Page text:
Major League Baseball has been considering a seven-day disabled list specifically for concussions and redesigned batting helmets have been introduced that can withstand greater impact from thrown baseballs.

The NFL made much of its crackdown on players for helmet-to-helmet hits, and decided before the season to make every team identify an independent neurologist for players to see when they have a concussion — like the NHL does.

According to league data obtained by The Associated Press in December, the number of concussions being reported this past season was up more than 30 percent from 2008. The league considered that proof teams and players were taking head injuries more seriously and being more open about them.

Delfino, who returned to play Jan. 21, was out 2 1/2 months with symptoms that included headaches, nausea and fatigue following what he believes was his second concussion in less than a year.

The Argentine said he thinks he sustained an initial concussion last March 26 when he stumbled and landed face down in the lane driving for a layup. Miami’s Udonis Haslem jumped for the loose ball and inadvertently landed on the back of Delfino’s head and neck. Delfino said he was knocked unconscious.

He missed three games the next week, but returned. The team described Delfino’s absence at the time as being due to neck and jaw soreness.

In November, he said he was hit in the head against Minnesota on Oct. 29, followed by additional blows to the head against Charlotte the next night and Indiana on Nov. 5. When the Bucks played New Orleans on Nov. 6, Delfino only lasted 17 minutes.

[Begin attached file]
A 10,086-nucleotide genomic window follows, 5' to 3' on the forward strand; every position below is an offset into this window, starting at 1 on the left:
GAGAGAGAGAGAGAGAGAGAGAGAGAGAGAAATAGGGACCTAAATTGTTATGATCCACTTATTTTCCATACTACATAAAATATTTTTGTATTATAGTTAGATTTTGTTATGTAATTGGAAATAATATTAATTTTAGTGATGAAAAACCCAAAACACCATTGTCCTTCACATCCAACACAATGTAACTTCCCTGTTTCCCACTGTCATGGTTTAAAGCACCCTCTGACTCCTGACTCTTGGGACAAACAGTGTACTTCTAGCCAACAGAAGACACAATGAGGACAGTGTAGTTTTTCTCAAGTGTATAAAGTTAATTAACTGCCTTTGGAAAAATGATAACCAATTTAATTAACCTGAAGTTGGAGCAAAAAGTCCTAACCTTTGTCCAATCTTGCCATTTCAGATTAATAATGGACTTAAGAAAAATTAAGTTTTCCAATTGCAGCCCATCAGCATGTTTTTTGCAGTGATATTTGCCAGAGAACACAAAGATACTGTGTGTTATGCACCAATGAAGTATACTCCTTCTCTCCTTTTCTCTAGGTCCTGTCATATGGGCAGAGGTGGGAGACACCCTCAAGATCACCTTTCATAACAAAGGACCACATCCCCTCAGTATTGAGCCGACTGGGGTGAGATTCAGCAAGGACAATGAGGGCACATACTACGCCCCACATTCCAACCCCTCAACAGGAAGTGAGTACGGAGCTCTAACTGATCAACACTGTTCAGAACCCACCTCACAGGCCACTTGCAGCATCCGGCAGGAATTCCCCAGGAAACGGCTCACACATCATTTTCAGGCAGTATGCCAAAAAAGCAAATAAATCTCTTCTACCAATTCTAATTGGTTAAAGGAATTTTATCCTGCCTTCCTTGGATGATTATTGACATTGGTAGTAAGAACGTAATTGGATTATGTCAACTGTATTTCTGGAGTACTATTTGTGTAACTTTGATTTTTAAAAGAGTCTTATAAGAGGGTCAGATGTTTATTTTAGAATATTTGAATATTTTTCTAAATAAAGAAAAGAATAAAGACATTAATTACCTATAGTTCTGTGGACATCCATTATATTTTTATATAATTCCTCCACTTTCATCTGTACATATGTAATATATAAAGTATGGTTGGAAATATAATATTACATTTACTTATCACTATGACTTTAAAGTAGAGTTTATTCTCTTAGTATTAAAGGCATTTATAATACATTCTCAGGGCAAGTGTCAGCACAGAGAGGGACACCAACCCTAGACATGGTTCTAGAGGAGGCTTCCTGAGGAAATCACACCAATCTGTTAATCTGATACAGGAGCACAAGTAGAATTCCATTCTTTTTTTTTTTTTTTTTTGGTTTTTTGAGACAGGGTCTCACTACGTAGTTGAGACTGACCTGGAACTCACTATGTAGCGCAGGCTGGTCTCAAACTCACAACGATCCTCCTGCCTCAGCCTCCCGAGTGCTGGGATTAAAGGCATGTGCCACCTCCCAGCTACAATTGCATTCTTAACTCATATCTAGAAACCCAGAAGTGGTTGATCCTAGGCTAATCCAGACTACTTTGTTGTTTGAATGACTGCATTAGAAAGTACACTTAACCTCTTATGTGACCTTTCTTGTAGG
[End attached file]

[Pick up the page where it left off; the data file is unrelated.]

NBA Player Speaks Out On League’s Concussion Policy

By COLIN FLY, Associated Press

MILWAUKEE – Three years ago, when he was at UCLA, Luc Richard Mbah a Moute sustained a concussion that kept him off the basketball court for eight days, until he completed a series of neurocognitive tests.

That’s why the Bucks forward was so surprised when all he needed to return this season following a mild concussion was simply his word to the training staff.

“I didn’t have to do any tests because we were on the road and doctors were here, Mbah a Moute said. They just asked me how I was feeling, and I told them I was feeling better. They were like, ‘You’re fine.'”

Mbah a Moute said he knocked heads with a Dallas defender on Jan. 1 and returned three days later, despite some soreness on his left side of his head. The experience has made him think there should be a league-wide policy to handle every concussion.

“There should be standards in the NBA. You need to do these tests and pass these tests before you can come back on the court. Bottom line. We definitely don’t get as bad concussions as football and other sports, but a concussion is a concussion, Mbah a Moute said. It’s a serious injury and there should be tests.”

While league officials say concussions are rare in the NBA, Milwaukee has dealt with a flurry of head injuries this season, highlighting the fact that the injuries can and do happen on the hardcourt. Mbah a Moute didn’t sit out a game with his, though the Bucks listed the two other players who missed time this season as having “concussion-like symptoms.” Carlos Delfino was out 32 games with what he said was, indeed, a concussion and Corey Maggette sat for two more.